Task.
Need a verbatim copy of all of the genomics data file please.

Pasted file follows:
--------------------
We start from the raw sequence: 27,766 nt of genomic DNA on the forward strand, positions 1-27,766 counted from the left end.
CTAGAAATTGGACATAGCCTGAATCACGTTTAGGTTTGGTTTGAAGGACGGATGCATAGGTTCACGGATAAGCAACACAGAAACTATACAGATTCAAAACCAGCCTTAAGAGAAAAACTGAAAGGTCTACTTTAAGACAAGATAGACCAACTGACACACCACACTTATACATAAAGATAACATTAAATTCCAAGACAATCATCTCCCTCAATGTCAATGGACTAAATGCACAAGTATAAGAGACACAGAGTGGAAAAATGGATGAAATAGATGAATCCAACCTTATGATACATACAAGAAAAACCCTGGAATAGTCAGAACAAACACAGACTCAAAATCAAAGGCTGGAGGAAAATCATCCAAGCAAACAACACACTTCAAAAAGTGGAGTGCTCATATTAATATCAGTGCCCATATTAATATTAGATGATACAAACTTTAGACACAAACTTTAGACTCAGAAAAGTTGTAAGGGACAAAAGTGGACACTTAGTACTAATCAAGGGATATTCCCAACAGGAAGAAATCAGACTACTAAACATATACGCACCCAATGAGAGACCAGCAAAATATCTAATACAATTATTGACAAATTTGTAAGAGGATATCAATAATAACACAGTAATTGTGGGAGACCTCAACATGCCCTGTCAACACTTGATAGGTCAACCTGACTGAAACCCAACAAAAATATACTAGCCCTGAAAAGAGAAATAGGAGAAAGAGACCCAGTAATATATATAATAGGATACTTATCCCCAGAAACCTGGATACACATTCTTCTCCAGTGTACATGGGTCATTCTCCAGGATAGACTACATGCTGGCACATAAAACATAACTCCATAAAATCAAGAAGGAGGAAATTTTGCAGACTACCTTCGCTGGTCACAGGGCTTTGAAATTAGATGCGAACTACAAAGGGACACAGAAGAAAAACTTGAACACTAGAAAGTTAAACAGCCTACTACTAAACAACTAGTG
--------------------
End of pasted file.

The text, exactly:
We start from the raw sequence: 27,766 nt of genomic DNA on the forward strand, positions 1-27,766 counted from the left end.
CTAGAAATTGGACATAGCCTGAATCACGTTTAGGTTTGGTTTGAAGGACGGATGCATAGGTTCACGGATAAGCAACACAGAAACTATACAGATTCAAAACCAGCCTTAAGAGAAAAACTGAAAGGTCTACTTTAAGACAAGATAGACCAACTGACACACCACACTTATACATAAAGATAACATTAAATTCCAAGACAATCATCTCCCTCAATGTCAATGGACTAAATGCACAAGTATAAGAGACACAGAGTGGAAAAATGGATGAAATAGATGAATCCAACCTTATGATACATACAAGAAAAACCCTGGAATAGTCAGAACAAACACAGACTCAAAATCAAAGGCTGGAGGAAAATCATCCAAGCAAACAACACACTTCAAAAAGTGGAGTGCTCATATTAATATCAGTGCCCATATTAATATTAGATGATACAAACTTTAGACACAAACTTTAGACTCAGAAAAGTTGTAAGGGACAAAAGTGGACACTTAGTACTAATCAAGGGATATTCCCAACAGGAAGAAATCAGACTACTAAACATATACGCACCCAATGAGAGACCAGCAAAATATCTAATACAATTATTGACAAATTTGTAAGAGGATATCAATAATAACACAGTAATTGTGGGAGACCTCAACATGCCCTGTCAACACTTGATAGGTCAACCTGACTGAAACCCAACAAAAATATACTAGCCCTGAAAAGAGAAATAGGAGAAAGAGACCCAGTAATATATATAATAGGATACTTATCCCCAGAAACCTGGATACACATTCTTCTCCAGTGTACATGGGTCATTCTCCAGGATAGACTACATGCTGGCACATAAAACATAACTCCATAAAATCAAGAAGGAGGAAATTTTGCAGACTACCTTCGCTGGTCACAGGGCTTTGAAATTAGATGCGAACTACAAAGGGACACAGAAGAAAAACTTGAACACTAGAAAGTTAAACAGCCTACTACTAAACAACTAGTG